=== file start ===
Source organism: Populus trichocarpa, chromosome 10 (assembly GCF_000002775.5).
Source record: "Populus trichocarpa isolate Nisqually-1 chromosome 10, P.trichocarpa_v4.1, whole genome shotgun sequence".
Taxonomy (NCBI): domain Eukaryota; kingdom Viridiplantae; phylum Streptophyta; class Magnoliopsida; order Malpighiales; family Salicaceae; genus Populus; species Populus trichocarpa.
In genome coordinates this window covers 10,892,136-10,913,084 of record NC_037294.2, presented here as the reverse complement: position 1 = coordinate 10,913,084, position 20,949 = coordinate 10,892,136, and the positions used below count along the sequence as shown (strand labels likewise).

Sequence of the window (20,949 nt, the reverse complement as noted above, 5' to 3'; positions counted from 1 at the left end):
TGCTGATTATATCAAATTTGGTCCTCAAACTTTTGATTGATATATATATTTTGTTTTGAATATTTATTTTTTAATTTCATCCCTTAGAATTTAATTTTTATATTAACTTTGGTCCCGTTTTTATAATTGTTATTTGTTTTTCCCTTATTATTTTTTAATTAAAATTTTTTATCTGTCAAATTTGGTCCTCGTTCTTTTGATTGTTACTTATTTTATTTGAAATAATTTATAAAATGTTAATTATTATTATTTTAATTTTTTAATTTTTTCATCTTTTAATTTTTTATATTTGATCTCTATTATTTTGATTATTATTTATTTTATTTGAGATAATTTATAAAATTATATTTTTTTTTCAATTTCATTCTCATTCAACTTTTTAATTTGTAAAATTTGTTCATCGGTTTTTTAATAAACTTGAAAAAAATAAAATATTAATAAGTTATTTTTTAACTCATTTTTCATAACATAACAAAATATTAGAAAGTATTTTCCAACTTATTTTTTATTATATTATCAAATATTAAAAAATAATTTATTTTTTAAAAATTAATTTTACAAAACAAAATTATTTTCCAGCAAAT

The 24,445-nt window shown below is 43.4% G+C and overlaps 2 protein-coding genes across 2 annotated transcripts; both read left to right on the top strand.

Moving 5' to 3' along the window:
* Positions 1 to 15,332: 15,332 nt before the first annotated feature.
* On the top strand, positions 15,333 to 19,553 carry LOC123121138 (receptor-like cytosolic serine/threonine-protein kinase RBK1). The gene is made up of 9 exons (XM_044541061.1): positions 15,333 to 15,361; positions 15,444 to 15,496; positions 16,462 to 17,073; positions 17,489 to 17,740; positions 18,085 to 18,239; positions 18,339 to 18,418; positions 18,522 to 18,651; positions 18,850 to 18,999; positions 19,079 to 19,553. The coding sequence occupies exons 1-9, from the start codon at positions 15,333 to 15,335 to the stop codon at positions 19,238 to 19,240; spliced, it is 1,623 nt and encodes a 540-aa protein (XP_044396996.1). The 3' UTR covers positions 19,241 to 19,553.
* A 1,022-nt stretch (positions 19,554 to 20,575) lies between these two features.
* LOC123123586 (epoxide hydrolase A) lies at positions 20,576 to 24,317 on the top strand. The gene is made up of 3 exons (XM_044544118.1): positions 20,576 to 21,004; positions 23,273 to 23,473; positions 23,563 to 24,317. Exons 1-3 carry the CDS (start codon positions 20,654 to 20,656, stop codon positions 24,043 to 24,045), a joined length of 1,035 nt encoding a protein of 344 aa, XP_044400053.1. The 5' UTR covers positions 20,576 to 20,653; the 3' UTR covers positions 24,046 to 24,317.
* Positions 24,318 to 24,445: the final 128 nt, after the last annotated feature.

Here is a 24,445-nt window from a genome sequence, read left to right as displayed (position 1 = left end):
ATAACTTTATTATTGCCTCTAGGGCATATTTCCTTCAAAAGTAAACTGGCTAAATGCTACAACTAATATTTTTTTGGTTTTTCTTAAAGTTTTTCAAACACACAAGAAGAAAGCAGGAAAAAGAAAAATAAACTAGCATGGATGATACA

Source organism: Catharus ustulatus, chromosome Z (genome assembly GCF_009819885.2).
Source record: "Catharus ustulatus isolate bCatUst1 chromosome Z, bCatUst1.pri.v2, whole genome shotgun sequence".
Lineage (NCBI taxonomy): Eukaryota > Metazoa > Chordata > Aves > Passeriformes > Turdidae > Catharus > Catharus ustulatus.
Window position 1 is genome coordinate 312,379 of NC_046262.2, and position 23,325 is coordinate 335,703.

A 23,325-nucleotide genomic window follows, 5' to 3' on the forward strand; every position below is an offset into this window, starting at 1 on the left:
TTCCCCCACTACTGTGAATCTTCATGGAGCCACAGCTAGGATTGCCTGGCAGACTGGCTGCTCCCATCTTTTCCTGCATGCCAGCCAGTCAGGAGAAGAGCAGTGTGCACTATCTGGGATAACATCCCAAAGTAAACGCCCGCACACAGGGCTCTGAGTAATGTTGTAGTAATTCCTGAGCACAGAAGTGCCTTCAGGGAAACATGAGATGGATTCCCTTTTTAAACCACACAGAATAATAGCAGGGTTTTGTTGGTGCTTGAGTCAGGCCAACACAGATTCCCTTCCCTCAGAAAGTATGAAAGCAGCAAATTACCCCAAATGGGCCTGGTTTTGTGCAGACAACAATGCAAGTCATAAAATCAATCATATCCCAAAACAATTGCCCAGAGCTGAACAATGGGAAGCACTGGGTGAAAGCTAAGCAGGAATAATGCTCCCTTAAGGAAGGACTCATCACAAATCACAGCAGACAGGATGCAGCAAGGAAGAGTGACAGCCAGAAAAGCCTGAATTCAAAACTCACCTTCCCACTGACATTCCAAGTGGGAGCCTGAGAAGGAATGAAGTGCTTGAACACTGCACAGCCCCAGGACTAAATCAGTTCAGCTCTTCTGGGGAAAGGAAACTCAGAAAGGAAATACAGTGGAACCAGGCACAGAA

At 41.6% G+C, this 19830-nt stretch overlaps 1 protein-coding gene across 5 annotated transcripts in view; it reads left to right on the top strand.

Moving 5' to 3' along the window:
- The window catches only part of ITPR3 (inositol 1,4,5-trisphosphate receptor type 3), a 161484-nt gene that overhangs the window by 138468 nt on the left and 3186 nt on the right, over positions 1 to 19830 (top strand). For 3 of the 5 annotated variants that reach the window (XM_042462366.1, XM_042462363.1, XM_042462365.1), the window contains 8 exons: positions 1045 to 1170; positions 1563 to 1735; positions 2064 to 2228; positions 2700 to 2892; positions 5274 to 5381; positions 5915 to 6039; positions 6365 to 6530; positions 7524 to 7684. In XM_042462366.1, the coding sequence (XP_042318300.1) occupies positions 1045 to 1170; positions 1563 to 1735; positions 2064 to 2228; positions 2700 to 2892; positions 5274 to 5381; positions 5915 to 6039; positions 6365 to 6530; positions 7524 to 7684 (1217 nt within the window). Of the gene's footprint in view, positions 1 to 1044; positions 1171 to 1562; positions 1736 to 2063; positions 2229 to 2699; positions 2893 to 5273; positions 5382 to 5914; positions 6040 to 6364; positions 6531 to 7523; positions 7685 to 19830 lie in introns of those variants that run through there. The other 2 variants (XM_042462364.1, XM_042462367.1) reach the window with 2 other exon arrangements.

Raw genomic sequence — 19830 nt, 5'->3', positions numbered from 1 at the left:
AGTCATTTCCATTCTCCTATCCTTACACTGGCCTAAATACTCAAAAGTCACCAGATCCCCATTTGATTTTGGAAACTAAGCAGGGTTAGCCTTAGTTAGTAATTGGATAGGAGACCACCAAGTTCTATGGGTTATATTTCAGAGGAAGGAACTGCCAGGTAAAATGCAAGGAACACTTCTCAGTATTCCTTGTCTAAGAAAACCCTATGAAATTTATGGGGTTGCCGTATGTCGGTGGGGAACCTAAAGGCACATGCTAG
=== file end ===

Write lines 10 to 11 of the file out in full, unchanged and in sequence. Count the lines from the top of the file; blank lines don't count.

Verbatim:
* On the top strand, positions 15,333 to 19,553 carry LOC123121138 (receptor-like cytosolic serine/threonine-protein kinase RBK1). The gene is made up of 9 exons (XM_044541061.1): positions 15,333 to 15,361; positions 15,444 to 15,496; positions 16,462 to 17,073; positions 17,489 to 17,740; positions 18,085 to 18,239; positions 18,339 to 18,418; positions 18,522 to 18,651; positions 18,850 to 18,999; positions 19,079 to 19,553. The coding sequence occupies exons 1-9, from the start codon at positions 15,333 to 15,335 to the stop codon at positions 19,238 to 19,240; spliced, it is 1,623 nt and encodes a 540-aa protein (XP_044396996.1). The 3' UTR covers positions 19,241 to 19,553.
* A 1,022-nt stretch (positions 19,554 to 20,575) lies between these two features.